D&D 5E Honor Among Thieves Character Stats

D&D Beyond has published the official game statistics for various characters from the upcoming D&D: Honor Among Thieves movie. The collection includes stats for Doric, Edgin Darvis, Forge Fitzwilliam, Holga Kilgore, Simon Aumar, Sofina, and Xenk Yendar. https://www.dndbeyond.com/claim/source/tg?icid_source=house-ads&icid_medium=tg&icid_campaign=redemption

D&D Beyond has published the official game statistics for various characters from the upcoming D&D: Honor Among Thieves movie.

The collection includes stats for Doric, Edgin Darvis, Forge Fitzwilliam, Holga Kilgore, Simon Aumar, Sofina, and Xenk Yendar.

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bedir than

Full Moon Storyteller
DnD Beyond released versions of the main cast (including the lead enemy) today. These versions of the characters were created by top level D&D talent.

Project Leads: Jeremy Jarvis, Christopher Perkins

Designers: Ashley Alexander, Dan Dillon, Ron Lundeen, Sarra Scherb

Rules Developer: Jeremy Crawford

This link should work to claim these characters as NPCs yourself.
 


Because he isn't in the prequel novels, Xenk is the biggest surprise, I was not expecting him to be somekind of Immortal Thayan Paladin. Now I'm really curious about him. What is he in practice. An reborn or dhampyr? An Aasimar?

I mean he has Darkvision and a longer life span, but he's not undead, he can't still be human can he?

And I suspect originally Edgin didn't have spellcasting, he didn't cast any spells in the novel, so the spells may have come later in a revised version of the script.
 

Whizbang Dustyboots

Gnometown Hero
These would have been great to have, say, in a movie-themed boxed set, WotC.

Also, this is exceptionally dumb:
Some creatures have weapons that deal unusual damage types and spellcasting that functions in an atypical way. For example, Forge Fitzwilliam deals extra poison damage with his heavy crossbow. This extra damage isn’t a feature of the weapon. Such an exception is a special feature of a stat block and represents how the creature uses its weapon or casts its spells; the exception has no effect on how a weapon or spell functions for a different creature.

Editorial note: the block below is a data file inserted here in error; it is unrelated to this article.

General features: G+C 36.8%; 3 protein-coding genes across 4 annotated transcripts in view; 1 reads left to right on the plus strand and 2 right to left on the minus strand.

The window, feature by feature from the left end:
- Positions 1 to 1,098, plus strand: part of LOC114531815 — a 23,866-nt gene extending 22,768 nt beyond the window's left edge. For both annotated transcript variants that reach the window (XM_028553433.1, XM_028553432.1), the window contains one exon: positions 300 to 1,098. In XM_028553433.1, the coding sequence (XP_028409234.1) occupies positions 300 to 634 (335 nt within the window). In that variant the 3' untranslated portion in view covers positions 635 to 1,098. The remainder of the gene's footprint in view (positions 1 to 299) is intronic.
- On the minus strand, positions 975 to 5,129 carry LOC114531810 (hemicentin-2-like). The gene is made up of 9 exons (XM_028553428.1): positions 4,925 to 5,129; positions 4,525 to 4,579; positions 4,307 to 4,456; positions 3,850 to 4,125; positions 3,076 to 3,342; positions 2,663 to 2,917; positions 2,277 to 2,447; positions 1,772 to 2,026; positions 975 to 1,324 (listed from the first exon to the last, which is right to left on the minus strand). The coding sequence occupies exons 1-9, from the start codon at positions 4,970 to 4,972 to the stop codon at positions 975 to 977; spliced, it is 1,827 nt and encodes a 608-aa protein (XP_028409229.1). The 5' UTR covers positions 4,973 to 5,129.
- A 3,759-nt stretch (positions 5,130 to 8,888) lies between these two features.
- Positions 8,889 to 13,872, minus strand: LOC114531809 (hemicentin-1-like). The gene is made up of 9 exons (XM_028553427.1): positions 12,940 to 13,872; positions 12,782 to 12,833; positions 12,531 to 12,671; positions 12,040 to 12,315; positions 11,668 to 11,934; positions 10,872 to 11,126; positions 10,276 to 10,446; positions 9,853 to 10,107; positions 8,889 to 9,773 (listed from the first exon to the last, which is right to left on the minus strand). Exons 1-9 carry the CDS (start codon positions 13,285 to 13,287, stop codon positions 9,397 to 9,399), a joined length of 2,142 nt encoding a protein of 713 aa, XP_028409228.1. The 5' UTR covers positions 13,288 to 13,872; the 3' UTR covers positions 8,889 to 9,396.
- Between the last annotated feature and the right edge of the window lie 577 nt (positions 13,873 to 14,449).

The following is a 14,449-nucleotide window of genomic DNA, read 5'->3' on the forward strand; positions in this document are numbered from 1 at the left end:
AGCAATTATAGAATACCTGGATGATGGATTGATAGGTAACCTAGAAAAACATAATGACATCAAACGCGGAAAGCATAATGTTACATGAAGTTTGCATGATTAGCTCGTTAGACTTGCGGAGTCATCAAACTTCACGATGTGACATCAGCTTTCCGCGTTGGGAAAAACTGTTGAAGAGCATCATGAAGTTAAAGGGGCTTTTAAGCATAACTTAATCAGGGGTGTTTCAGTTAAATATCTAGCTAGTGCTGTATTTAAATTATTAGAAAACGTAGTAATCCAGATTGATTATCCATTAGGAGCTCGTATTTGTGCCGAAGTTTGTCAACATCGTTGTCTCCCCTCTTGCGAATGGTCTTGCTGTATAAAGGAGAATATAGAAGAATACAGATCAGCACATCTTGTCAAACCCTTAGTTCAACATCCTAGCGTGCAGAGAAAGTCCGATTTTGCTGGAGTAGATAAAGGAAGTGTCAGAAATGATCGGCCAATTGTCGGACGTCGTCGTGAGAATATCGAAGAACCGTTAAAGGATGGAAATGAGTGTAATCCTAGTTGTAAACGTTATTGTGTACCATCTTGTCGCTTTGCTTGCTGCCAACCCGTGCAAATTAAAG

If someone kills Hugh Grant, let them have a magic crossbow or vials of poison.

And you know he's really Hugh Grant, because he has this: "Armor Class 17 (Disarming Charm)"

My father begged for a reinforced lute weapon for his bard. Amused to see one show up here.
 
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Remathilis

Legend
These would have been great to have, say, in a movie-themed boxed set, WotC.

Also, this is exceptionally dumb:

If someone kills Hugh Grant, let them have a magic crossbow or vials of poison.

And you know he's really Hugh Grant, because he has this: "Armor Class 17 (Disarming Charm)"

My father begged for a reinforced lute weapon for his bard. Amused to see one show up here.
This is probably going to be the boilerplate text used in future products to explain why NPCs have spells and attacks that don't match the PHB classes they are supposedly "emulating". There is nothing unique about Forge's crossbow that would allow a PC to do 7d6 poison damage per hit. There is no way to learn Doric's ability to wild shape into an owlbear or Simon's ability to cast chaos bolt at will.
 

Whizbang Dustyboots

Gnometown Hero
This is probably going to be the boilerplate text used in future products to explain why NPCs have spells and attacks that don't match the PHB classes they are supposedly "emulating". There is nothing unique about Forge's crossbow that would allow a PC to do 7d6 poison damage per hit. There is no way to learn Doric's ability to wild shape into an owlbear or Simon's ability to cast chaos bolt at will.
That's been the thing with 5E for a while, maybe since the beginning, but it's doubly true post-Monsters of the Multiverse.
 

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